52 Books Series. Week 9. “Three Cups of Tea” by Greg Mortenson, David Oliver Relin

by adidok

This book is part of five others that I borrowed from a friend. It’s the only one that I actually read, but I’m going to make it a goal today to mail them all back to her and free up some space on my bookshelf. I doubt that I will get to others anytime soon, although they are good books. Once it’s time to read them, I will opt either for a library or for owning them myself. The fact that I have other people’s books just sitting there is weighing me down, although my wonderful friend has never mentioned a word to me about keeping them for over a year.

“Three Cups of Tea” was very educational for me. It is about a man who goes climbing a mountain in Pakistan and stumbles on a village where he figures out that there isn’t a school. He promises to return to build one, and actually does so. The book is about his struggle to raise finances for the project, as well as to actually get it accomplished in a country he knows nothing about.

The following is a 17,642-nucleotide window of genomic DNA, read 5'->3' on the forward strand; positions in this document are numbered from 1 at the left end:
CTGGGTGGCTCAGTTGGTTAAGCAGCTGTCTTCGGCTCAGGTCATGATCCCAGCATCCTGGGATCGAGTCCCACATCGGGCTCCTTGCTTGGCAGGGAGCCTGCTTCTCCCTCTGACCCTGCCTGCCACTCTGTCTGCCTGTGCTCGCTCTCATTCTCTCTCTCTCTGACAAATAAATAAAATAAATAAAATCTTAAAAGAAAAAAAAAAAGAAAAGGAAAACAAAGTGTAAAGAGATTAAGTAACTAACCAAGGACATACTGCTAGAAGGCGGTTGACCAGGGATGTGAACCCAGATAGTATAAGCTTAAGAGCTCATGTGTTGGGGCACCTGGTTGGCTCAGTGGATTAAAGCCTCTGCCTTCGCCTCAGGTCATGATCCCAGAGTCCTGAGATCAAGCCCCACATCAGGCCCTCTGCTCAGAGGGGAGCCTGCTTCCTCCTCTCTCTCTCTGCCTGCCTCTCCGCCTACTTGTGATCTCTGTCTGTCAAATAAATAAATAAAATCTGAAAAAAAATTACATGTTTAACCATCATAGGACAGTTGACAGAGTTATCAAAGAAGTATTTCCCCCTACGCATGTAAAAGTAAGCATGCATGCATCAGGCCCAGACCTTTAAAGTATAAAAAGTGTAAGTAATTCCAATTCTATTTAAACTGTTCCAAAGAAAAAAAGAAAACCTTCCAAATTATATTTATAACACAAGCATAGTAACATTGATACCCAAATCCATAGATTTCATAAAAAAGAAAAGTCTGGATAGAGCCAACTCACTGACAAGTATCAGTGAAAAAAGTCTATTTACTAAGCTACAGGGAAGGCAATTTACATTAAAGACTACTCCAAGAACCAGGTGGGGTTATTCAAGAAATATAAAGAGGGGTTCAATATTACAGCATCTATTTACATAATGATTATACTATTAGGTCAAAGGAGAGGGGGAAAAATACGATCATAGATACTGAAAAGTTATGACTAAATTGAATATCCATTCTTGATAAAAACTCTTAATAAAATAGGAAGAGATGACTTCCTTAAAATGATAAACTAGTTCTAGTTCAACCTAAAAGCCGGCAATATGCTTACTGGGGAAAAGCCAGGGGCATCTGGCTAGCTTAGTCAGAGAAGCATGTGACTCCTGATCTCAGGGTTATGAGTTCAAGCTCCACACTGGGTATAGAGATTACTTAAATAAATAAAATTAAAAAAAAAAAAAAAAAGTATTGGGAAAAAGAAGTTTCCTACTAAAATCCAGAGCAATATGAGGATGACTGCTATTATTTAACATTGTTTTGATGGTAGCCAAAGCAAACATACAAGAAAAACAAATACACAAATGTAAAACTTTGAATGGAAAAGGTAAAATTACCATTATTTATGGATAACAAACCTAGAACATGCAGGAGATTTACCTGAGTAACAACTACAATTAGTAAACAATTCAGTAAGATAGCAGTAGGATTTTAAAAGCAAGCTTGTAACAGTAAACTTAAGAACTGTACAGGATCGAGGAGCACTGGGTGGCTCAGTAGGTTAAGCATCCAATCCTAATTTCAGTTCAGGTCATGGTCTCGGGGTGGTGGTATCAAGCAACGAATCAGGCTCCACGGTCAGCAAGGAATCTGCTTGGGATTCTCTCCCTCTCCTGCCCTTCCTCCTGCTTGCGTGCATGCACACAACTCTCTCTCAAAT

I found the cultural depiction of Pakistan fascinating. I’ve never researched that country in-depth, but have another friend who is dying to go there. After reading “Three Cups of Tea,” I got a clearer picture of why her heart is in that country. The book also inspired me to reconsider my priorities in life, and explore what is stopping me from accomplishing my calling.

“Three Cups of Tea” was interesting and easy to read, but didn’t quite have an ending, since it’s a depiction of an actual person’s life. I believe there is now a sequel. The only thing that I didn’t enjoy about the book was its political undertone. While the plot is meant to depict a real man’s journey and struggle, it still works to establish a certain outlook on the world events. Perhaps because I don’t agree with that specific outlook, I didn’t enjoy the slight push towards it. Or maybe it made me feel like someone is trying to manipulate me into seeing things their way, instead of boldly stepping out and saying what they believe in. In any case, I didn’t like the influence, although I understand that most books are written in order to communicate a certain stance and to influence people to agree with it, even if the authors are not aware of it consciously. I believe that this one was planned though, since the second author is an investigative journalist.

I would recommend this book any day.